Dutch Grand Prix Contract Extended to 2025

Formula 1 will continue to race at Zandvoort until at least 2025 following the signing of a new contract with Dutch Grand Prix organisers.

The popular Dutch Grand Prix will continue until at least 2025 after a new deal was agreed between Formula 1 and Zandvoort. The new contract adds another two races on to the seaside circuit’s original deal – the final race of which was set to take place in 2023.

Zandvoort was originally scheduled to make its comeback to the Formula 1 calendar following a 35-year absence in 2020 but the coronavirus pandemic delayed the track’s return by one year. The event attracted huge interest, with over a million fans applying for tickets. 

The 2021 Dutch Grand Prix had to be run at two thirds capacity due to pandemic-related restrictions. In 2022, the race was held at full capacity and attracted over 300,000 fans across the 3-day weekend.

Much of the Dutch Grand Prix’s success is down to Max Verstappen and his legion of loyal supporters. Verstappen has won each of the last two races at the circuit on his way to championship titles. Next year, Dutch supporters will have two home drivers to cheer on, with Formula E champion Nyck de Vries competing in his first full Formula 1 season with AlphaTauri.

The 2023 Dutch Grand Prix is set to take place on August 25-27, as the first race after the summer break. Tickets for the event have already sold out, though some VIP packages remain available in our ticket shop and via F1 Experiences.

Dutch Grand Prix praised for sustainability efforts

Given the event’s popularity, it is no surprise that the Dutch Grand Prix has been able to secure a contract extension. Formula 1 estimates that this year’s Zandvoort race “will have contributed to additional spending in Zandvoort and the Amsterdam region of around €65 million”.

Not only is the event a major boost for the local economy, the event has also received praise for its sustainability efforts. In a statement, Formula 1 CEO Stefano Domenicali spoke of how the event has “raised the bar”:

The Dutch Grand Prix has quickly established itself on the calendar as a fan favourite, bringing incredible energy and a great fan experience every year. The sold-out events in the last two years have raised the bar in terms of organisation, entertainment, and sustainability, and we are delighted to extend our relationship with them. There is huge demand to host F1 races so it is testament to what the team have done to cement Zandvoort on the calendar until 2025, and we can’t wait to return next summer.”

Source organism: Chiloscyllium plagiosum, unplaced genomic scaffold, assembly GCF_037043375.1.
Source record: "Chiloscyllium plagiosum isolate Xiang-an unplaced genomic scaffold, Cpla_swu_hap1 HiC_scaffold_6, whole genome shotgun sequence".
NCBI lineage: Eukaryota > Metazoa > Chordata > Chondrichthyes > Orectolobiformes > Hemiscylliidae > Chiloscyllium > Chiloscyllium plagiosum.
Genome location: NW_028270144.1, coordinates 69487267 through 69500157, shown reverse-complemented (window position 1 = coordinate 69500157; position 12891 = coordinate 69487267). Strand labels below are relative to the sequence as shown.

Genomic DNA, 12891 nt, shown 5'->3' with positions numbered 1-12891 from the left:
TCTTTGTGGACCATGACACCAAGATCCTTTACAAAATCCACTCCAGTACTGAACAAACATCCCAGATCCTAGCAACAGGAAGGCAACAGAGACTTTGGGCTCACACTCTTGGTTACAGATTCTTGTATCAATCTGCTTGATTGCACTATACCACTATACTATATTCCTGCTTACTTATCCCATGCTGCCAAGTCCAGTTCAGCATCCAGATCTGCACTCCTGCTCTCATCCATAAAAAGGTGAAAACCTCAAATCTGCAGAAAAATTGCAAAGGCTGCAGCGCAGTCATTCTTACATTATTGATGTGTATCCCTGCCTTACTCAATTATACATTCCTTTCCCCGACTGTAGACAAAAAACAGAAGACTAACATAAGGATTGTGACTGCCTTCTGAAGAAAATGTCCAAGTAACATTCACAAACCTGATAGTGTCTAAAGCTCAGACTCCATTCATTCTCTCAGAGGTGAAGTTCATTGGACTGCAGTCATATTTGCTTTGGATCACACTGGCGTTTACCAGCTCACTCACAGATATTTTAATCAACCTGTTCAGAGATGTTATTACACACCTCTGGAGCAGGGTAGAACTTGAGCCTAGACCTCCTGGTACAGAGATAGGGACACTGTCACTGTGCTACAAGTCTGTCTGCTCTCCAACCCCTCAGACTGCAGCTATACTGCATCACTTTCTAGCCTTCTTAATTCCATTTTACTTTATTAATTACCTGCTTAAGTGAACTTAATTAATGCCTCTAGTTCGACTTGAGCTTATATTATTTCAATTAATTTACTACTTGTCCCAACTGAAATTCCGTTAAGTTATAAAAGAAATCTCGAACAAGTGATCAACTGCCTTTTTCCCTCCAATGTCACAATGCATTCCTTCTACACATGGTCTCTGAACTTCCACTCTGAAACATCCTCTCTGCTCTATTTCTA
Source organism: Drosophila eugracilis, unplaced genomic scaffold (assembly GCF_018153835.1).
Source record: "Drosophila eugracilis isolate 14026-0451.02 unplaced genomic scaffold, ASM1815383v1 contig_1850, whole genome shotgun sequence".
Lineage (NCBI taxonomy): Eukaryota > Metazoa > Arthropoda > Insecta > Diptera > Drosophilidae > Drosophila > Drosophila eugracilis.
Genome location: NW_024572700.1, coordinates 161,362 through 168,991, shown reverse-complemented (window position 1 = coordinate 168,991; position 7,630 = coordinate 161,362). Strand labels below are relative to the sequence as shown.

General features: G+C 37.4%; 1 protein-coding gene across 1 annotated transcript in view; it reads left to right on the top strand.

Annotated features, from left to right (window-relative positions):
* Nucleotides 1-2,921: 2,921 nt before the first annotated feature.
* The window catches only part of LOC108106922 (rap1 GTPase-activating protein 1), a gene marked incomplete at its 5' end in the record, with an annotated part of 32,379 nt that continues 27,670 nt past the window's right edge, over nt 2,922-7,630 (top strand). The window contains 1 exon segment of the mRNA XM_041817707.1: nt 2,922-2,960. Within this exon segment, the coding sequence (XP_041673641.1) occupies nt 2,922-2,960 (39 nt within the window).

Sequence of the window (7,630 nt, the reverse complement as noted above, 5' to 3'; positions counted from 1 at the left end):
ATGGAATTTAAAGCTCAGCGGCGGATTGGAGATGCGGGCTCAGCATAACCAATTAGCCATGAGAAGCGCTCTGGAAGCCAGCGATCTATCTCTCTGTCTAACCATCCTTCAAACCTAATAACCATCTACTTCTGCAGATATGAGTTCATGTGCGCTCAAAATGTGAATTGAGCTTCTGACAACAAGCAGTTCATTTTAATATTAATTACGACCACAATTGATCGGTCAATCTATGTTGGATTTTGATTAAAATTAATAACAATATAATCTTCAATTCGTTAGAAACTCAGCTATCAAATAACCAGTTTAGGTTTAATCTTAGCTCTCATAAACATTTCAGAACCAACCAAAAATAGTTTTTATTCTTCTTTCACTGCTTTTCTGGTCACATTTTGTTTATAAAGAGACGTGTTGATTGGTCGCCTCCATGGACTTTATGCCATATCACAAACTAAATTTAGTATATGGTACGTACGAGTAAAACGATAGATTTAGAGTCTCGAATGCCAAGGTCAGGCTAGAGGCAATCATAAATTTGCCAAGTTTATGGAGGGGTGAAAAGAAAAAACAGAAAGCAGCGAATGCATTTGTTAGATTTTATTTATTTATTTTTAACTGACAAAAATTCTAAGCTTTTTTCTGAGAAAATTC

Sustainable fan travel has been one of the key focusses for Dutch Grand Prix organisers since the event’s return. In 2022, it is believed that 99% of general admission ticket holders reached Zandvoort by public transport, bike or walking.

No long-term Dutch Grand Prix deal for Zandvoort

Unlike some venues, Zandvoort has not been able to secure a longer-term deal. A recent trend has been for circuits to sign long contracts, extending well into the next decade. Seven venues have contracts which last until at least 2030.

Robert van Overdijk, director of the Dutch Grand Prix, explained over the summer that it is not possible for Zandvoort to sign a long-term deal as the event is 100% privately funded and receives no financial support from the government.

The longest current contract is for Bahrain International Circuit, which signed up to host Formula 1 until 2036 in June 2022 in one of the longest race deals ever signed. Meanwhile, Albert Park will continue as host of the Australian Grand Prix until 2035. The Qatar, Canadian and Miami Grands Prix will be on the calendar until 2031, while the Abu Dhabi and Saudi Arabian Grands Prix are locked in until 2030.

The Belgian Grand Prix at Spa-Francorchamps is the only event yet to secure a deal beyond 2023, but races at Monza, Silverstone, Suzuka and Baku City Circuit need to sign new contracts soon to remain on F1’s ever-expanding schedule after 2024.

Are you glad to see the Dutch Grand Prix remain on the F1 calendar? Leave a comment below!

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